One of the drawbacks of being a professional knife person, meaning someone who earns at least part of their living reviewing, writing about, and otherwise playing with knives, is that you’re regularly discovering new-to-you makers and brands. Why is this a problem? Because I neither live in nor own a warehouse in which I can store knives.

J.E. Made Knives is a small shop in China. I know what you’re thinking—but hold on. These aren’t mass produced, stamped out of sheetmetal, and tossed at a grinder for a second before being boxed up and shipped out. J.E. Made knives are run in small batches and produced by an actual knifemaker who has spent years perfecting his craft.

“J.E. Made knives are run in small batches and produced by an actual knifemaker who has spent years perfecting his craft.”

The fit and finish on these J.E. MADE knives (Duty IV, top and Gunstock, bottom) are on point. They’re comfortable in hand and they perform flawlessly.

J.E. Made has a fairly extensive line of knives, well over a dozen different models with still more in development. After reviewing the ones currently on the market, I chose one fixed blade and one folder to evaluate. Let’s take a look.


This is a slip-joint folder, a classic design given a very modern makeover. It is available in a couple of different configurations, and I chose one with titanium scales. Upon taking it from the box, the heft surprised me. Even with the titanium, the knife weighs in at almost 3 ounces. Don’t get me wrong. It’s not like a brick in the pocket, but it definitely feels solid.

“I’d put these two knives up against any comparably priced American-made products.”

The Gunstock as a simple, classic design that’s been updated with ultra-modern materials. The drop-point blade profile is among the most common and useful patterns for folding knives.

One of the first indications that this is far from a stereotypical “Made in China” knife is the use of S35VN steel for the blade. On top of it being a fairly high-end steel, it has been given a very handsome stonewashed finish. S35VN is a stainless steel made by Crucible and is particularly known for its toughness.

The blade is a drop point with a very slight swedge. Instead of a nail nick or thumb stud, there’s a slot that runs just under an inch long. This works great, particularly because it is ambidextrous. The edge is absolutely razor-sharp right out of the box. It has a positive stop at 90 degrees as well as at full open. I wouldn’t say that the pivot is stiff, but it is tight on both open and close. The blade length falls right at that magic 3-inch mark that many of us prefer for an EDC folding knife.

Rather than a nail nick, there’s an actual slot in the back of the Gunstock blade, allowing for ambidextrous opening. You can also see the slight swedge near the blade’s tip.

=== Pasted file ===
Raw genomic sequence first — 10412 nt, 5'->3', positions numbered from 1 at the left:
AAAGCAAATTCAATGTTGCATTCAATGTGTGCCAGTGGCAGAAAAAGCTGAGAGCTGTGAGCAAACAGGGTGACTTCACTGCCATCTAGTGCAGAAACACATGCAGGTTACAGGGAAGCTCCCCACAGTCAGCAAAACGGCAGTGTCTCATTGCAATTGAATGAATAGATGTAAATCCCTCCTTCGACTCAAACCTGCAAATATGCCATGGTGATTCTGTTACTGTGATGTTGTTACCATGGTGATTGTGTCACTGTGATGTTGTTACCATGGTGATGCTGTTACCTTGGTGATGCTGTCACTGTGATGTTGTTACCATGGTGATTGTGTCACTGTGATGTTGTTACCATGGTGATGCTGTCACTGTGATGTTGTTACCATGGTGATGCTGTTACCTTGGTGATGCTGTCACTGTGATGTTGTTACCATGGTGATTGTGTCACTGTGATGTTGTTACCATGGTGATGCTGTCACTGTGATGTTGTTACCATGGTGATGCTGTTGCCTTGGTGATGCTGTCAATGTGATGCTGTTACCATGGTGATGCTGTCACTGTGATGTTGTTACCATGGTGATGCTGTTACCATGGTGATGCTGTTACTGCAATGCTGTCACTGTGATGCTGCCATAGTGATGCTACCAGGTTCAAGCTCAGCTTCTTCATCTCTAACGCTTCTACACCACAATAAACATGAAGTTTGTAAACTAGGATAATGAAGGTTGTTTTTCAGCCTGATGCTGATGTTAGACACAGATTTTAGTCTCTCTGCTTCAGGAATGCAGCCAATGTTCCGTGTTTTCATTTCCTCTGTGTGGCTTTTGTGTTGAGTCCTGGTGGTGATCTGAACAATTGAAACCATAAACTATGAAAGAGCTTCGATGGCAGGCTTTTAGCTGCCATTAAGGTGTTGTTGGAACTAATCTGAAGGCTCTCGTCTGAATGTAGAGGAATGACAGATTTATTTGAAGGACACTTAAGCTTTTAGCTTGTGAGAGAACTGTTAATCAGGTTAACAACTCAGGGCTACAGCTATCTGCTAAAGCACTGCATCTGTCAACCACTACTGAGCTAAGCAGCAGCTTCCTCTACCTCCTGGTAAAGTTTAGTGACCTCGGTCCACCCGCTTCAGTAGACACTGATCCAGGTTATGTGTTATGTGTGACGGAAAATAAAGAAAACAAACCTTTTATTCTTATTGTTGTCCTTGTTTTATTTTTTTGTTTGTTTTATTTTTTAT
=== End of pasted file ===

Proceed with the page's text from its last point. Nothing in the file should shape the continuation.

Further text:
Closed, the knife measures 4 inches. With the weight of the knife, it is guaranteed to slide to the bottom of your pocket. If that’s not desirable, there is a thin pocket clip on the side, as well as a lanyard hole.

This model has titanium scales that have plenty of texturing for a positive grip. This particular pattern for the texturing is called “tree bark” and is done entirely by hand. The handle shape has a two-finger choil, which provides added comfort and security in the hand.

After carrying the Gunstock around for a few weeks, using it for things like opening boxes, cutting apples, and other routine chores, I put it through just three simple tests.

I started with a fabric web belt. The blade sliced through with zero hesitation, stops, or pulls. I applied perhaps a little more pressure than was absolutely necessary, which we’ll explore a bit more in a moment. Suffice it to say, though, the material posed no trouble at all.

For those who like to keep their pocketknife clipped to their pocket, you’re good to go with the Gunstock. The “tree bark” texturing on the handle scales is done entirely by hand.

Then, I pulled out a hank of paracord and coiled it four times around my fingers. The blade cut through all four strands with minimal resistance. From there, I used push cuts to divvy them up into ever-smaller bits.

Both of these tasks led into the third test. One of the concerns of a folding knife is if the pivot fails. There’s no lock, so if you’re not careful the blade could close on your fingers.

However, I wanted to test the strength going in the other direction. I donned a thick leather glove and, after placing the knife’s edge on a stable board, I began applying steadily increasing pressure.

I have no way to accurately measure the force used, but I got to the point that my arm was getting tired from pushing and at no point did the knife even come close to failing. It remained rock solid.

As I said earlier, this is far from a typical “Made in China” knife.



Overall Length: 7 inches
Blade length: 3.07 inches